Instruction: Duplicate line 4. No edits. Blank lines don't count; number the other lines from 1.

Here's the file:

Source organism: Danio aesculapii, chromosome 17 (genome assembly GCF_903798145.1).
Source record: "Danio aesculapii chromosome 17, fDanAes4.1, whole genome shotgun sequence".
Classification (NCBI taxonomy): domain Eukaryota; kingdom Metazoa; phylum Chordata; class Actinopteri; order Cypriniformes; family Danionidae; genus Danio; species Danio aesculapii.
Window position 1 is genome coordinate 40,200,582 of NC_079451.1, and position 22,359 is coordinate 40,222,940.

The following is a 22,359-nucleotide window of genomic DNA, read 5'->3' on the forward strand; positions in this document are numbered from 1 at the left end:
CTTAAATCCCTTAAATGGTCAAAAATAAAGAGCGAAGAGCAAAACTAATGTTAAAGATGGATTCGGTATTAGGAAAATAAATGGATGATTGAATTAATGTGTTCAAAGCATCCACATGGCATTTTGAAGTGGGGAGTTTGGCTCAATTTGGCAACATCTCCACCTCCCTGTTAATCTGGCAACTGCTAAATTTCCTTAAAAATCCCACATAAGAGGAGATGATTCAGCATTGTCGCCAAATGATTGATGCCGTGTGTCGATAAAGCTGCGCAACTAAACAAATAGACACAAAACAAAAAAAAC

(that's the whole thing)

Window position 1 is genome coordinate 40,200,582 of NC_079451.1, and position 22,359 is coordinate 40,222,940.